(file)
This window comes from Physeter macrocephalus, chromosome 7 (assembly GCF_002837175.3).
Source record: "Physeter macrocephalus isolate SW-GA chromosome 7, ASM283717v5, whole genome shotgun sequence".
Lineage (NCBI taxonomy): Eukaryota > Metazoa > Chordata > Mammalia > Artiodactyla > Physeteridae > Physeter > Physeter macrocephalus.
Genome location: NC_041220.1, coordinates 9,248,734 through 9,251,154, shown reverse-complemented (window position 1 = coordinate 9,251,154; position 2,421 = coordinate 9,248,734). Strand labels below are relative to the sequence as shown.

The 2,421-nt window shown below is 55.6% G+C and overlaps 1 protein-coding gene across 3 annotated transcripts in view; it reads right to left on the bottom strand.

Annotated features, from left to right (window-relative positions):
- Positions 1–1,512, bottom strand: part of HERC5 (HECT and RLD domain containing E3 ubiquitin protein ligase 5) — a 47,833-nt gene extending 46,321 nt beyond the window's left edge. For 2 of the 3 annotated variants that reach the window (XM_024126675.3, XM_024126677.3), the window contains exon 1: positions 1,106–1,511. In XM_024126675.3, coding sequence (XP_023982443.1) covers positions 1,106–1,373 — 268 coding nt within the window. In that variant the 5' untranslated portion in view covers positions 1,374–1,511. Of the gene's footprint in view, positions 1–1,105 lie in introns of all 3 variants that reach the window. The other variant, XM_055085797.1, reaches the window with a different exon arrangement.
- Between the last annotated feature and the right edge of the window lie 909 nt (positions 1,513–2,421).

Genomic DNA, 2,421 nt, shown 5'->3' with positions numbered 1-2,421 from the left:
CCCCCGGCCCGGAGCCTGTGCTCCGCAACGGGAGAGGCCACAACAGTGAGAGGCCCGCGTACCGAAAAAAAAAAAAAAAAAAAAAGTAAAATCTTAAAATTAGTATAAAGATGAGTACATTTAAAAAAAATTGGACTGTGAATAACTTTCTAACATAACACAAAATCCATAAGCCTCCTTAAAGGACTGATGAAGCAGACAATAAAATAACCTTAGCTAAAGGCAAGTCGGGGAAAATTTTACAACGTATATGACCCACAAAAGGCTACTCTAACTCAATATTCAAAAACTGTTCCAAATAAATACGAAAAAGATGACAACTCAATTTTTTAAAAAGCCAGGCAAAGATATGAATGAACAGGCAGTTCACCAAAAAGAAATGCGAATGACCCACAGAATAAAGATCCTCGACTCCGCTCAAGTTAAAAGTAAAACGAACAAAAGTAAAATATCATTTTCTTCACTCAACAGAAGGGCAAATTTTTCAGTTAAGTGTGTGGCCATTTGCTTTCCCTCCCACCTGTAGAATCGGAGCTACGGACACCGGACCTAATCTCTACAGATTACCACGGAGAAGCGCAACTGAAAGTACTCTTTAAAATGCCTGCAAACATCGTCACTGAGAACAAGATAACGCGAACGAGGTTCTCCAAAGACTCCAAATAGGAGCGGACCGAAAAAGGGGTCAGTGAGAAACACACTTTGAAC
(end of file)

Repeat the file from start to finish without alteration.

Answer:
This window comes from Physeter macrocephalus, chromosome 7 (assembly GCF_002837175.3).
Source record: "Physeter macrocephalus isolate SW-GA chromosome 7, ASM283717v5, whole genome shotgun sequence".
Lineage (NCBI taxonomy): Eukaryota > Metazoa > Chordata > Mammalia > Artiodactyla > Physeteridae > Physeter > Physeter macrocephalus.
Genome location: NC_041220.1, coordinates 9,248,734 through 9,251,154, shown reverse-complemented (window position 1 = coordinate 9,251,154; position 2,421 = coordinate 9,248,734). Strand labels below are relative to the sequence as shown.

The 2,421-nt window shown below is 55.6% G+C and overlaps 1 protein-coding gene across 3 annotated transcripts in view; it reads right to left on the bottom strand.

Annotated features, from left to right (window-relative positions):
- Positions 1–1,512, bottom strand: part of HERC5 (HECT and RLD domain containing E3 ubiquitin protein ligase 5) — a 47,833-nt gene extending 46,321 nt beyond the window's left edge. For 2 of the 3 annotated variants that reach the window (XM_024126675.3, XM_024126677.3), the window contains exon 1: positions 1,106–1,511. In XM_024126675.3, coding sequence (XP_023982443.1) covers positions 1,106–1,373 — 268 coding nt within the window. In that variant the 5' untranslated portion in view covers positions 1,374–1,511. Of the gene's footprint in view, positions 1–1,105 lie in introns of all 3 variants that reach the window. The other variant, XM_055085797.1, reaches the window with a different exon arrangement.
- Between the last annotated feature and the right edge of the window lie 909 nt (positions 1,513–2,421).

Genomic DNA, 2,421 nt, shown 5'->3' with positions numbered 1-2,421 from the left:
CCCCCGGCCCGGAGCCTGTGCTCCGCAACGGGAGAGGCCACAACAGTGAGAGGCCCGCGTACCGAAAAAAAAAAAAAAAAAAAAAGTAAAATCTTAAAATTAGTATAAAGATGAGTACATTTAAAAAAAATTGGACTGTGAATAACTTTCTAACATAACACAAAATCCATAAGCCTCCTTAAAGGACTGATGAAGCAGACAATAAAATAACCTTAGCTAAAGGCAAGTCGGGGAAAATTTTACAACGTATATGACCCACAAAAGGCTACTCTAACTCAATATTCAAAAACTGTTCCAAATAAATACGAAAAAGATGACAACTCAATTTTTTAAAAAGCCAGGCAAAGATATGAATGAACAGGCAGTTCACCAAAAAGAAATGCGAATGACCCACAGAATAAAGATCCTCGACTCCGCTCAAGTTAAAAGTAAAACGAACAAAAGTAAAATATCATTTTCTTCACTCAACAGAAGGGCAAATTTTTCAGTTAAGTGTGTGGCCATTTGCTTTCCCTCCCACCTGTAGAATCGGAGCTACGGACACCGGACCTAATCTCTACAGATTACCACGGAGAAGCGCAACTGAAAGTACTCTTTAAAATGCCTGCAAACATCGTCACTGAGAACAAGATAACGCGAACGAGGTTCTCCAAAGACTCCAAATAGGAGCGGACCGAAAAAGGGGTCAGTGAGAAACACACTTTGAAC